SHANNON'S WASHINGTON REISLING PICKS
Anew 2012 Riesling, Columbia Valley, $11
Created by Ste. Michelle Wine Estates this year, this off-dry blend of Riesling (88 percent), Gewürztraminer (10 percent) and Muscat Canelli (2 percent) is made by Wendy Stuckey, an Australian who has mastered the art of blending and coaxing the best from this grape. Fresh peach and orange blossom aromas are followed by citrus and spice flavors with juicy acidity, and a slight sweetness that makes this wine a natural with spicy or full-flavored foods. Pairs with: Smoked salmon Caesar salad
Pacific Rim 2011 Riesling, Columbia Valley, $14
This Riesling-focused winery makes many different styles, and marks them all with the International Riesling Foundation’s sweet-to-dry Taste Profile. Organic wines have come a long way and this wine has broken out, with aromas of lime peel and lemon, and a fresh acidity balanced with a medium sweetness. Pairs with: Fresh scallops and green beans sautéed with garlic and red pepper flakes
Mercer Estates 2011 Mercer Canyons Riesling, Yakima Valley, $13
This, like many Rieslings, was harvested at night and treated with extreme care in order to preserve the fresh fruit flavors of the wine. The Brooks Vineyard is a cooler site in the Yakima Valley, and 2011 was a cool year—all good signs for a great Riesling. And sure enough, this wine shows bright and lovely peach and orange aromas, with an off-dry sweetness and juicy acidity. Pairs with: Dungeness crab served cold with black pepper and a squeeze of lime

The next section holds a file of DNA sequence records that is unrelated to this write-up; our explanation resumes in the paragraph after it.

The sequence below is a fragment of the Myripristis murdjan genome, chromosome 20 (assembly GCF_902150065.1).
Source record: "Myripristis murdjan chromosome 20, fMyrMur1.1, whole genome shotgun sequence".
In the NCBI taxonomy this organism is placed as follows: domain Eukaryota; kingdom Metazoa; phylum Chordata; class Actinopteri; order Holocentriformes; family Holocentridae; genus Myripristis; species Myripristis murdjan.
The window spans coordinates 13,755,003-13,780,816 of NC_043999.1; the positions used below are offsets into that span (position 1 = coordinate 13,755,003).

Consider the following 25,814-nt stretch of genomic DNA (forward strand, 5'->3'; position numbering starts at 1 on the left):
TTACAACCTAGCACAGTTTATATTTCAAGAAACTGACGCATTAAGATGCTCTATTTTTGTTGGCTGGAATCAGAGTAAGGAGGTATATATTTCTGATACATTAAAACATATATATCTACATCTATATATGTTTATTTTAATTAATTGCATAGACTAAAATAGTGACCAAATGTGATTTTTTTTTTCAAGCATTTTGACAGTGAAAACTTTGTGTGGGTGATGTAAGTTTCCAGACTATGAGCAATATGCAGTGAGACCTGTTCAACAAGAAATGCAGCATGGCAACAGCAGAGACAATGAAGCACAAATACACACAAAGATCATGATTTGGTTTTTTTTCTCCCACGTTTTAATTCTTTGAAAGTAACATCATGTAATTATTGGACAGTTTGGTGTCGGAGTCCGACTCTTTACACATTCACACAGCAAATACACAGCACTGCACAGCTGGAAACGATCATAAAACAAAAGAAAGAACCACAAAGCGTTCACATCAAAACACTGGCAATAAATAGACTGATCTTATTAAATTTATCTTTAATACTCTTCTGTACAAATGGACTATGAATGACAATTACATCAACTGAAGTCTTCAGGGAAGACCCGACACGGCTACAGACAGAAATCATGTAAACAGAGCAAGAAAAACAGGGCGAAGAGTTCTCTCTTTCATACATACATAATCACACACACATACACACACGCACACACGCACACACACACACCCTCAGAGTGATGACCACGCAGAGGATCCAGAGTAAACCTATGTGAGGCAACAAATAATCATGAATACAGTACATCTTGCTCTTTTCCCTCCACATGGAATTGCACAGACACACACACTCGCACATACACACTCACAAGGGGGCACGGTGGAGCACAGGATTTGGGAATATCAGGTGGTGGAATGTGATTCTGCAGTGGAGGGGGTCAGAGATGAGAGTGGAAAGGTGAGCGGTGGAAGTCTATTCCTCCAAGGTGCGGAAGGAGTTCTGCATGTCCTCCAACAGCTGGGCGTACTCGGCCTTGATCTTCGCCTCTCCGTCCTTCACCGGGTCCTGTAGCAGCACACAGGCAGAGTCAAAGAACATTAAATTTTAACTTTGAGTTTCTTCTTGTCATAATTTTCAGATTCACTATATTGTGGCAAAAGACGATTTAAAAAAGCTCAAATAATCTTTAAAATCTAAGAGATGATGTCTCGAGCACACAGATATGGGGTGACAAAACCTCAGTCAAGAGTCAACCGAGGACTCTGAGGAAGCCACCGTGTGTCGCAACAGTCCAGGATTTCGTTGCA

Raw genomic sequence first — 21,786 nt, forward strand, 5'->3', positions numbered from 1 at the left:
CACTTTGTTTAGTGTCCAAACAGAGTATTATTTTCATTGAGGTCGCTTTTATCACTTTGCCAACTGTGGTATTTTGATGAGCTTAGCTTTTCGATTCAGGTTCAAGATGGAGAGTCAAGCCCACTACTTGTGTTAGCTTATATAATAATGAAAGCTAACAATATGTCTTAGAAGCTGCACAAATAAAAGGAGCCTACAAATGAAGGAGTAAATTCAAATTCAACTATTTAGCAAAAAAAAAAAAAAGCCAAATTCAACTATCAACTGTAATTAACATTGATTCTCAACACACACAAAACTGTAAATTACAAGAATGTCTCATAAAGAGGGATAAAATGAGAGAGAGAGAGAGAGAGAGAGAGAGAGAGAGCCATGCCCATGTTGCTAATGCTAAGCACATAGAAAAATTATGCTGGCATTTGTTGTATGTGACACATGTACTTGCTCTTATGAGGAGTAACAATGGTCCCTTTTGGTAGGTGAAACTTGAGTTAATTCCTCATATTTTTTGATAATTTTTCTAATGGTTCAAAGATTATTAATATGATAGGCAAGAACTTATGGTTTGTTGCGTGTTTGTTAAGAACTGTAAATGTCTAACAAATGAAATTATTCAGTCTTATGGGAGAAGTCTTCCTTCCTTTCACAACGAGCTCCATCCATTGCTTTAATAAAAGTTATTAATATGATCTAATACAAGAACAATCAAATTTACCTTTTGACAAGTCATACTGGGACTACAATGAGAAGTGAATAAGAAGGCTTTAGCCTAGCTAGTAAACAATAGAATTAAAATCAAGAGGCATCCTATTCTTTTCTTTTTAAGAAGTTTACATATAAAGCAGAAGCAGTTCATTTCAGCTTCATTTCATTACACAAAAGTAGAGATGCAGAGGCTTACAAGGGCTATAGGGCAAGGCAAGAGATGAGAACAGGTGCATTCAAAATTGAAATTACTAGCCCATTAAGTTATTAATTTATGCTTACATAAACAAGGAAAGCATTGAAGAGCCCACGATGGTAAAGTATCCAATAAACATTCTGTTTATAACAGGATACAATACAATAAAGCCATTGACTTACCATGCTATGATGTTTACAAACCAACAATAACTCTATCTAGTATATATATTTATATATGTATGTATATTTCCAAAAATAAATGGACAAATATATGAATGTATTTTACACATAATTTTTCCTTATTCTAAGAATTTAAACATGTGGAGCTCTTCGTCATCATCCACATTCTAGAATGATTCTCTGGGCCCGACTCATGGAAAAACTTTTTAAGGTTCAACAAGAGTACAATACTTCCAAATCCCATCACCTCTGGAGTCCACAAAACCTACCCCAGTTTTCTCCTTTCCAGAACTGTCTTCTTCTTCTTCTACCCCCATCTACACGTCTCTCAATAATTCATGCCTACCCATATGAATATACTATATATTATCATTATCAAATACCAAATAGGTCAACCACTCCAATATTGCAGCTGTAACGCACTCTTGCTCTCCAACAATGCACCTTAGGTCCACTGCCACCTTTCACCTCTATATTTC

Charles Smith 2012 Kung Fu Girl Riesling, Ancient Lakes, $12
One of the first wines to bear the new Ancient Lakes American Viticultural Area designation, this wine is an all around delightful food wine from the Evergreen Vineyard, one of the best Riesling vineyards in the state, just up from the Columbia Gorge near George. Exploding with aromas of lime and orange peel, with a bit of tropical fruit zing this wine has good acidity and a long, soft finish. Pairs with: Sushi, such as a smoked eel or spicy tuna roll
Chateau Ste. Michelle 2012 Eroica Gold Riesling, Columbia Valley, $30
Winemaker Bob Bertheau worked with German wine producer Ernst Loosen to produce a new “best of both worlds” Riesling, the Eroica Gold. The Viewcrest Vineyard in the Yakima Valley contributes fruit with bright acidity, and the 30-year-old Horse Heaven Vineyard brings lush, ripe fruit. What makes it special is that it is made with a bit of wine affected by Botrytis cinerea, the “noble rot,” which gives some ice wines and dessert wines their special aromas of honey and a bit of marmalade in the finish. Pairs with: Blue cheese and apple tart with hazelnut crust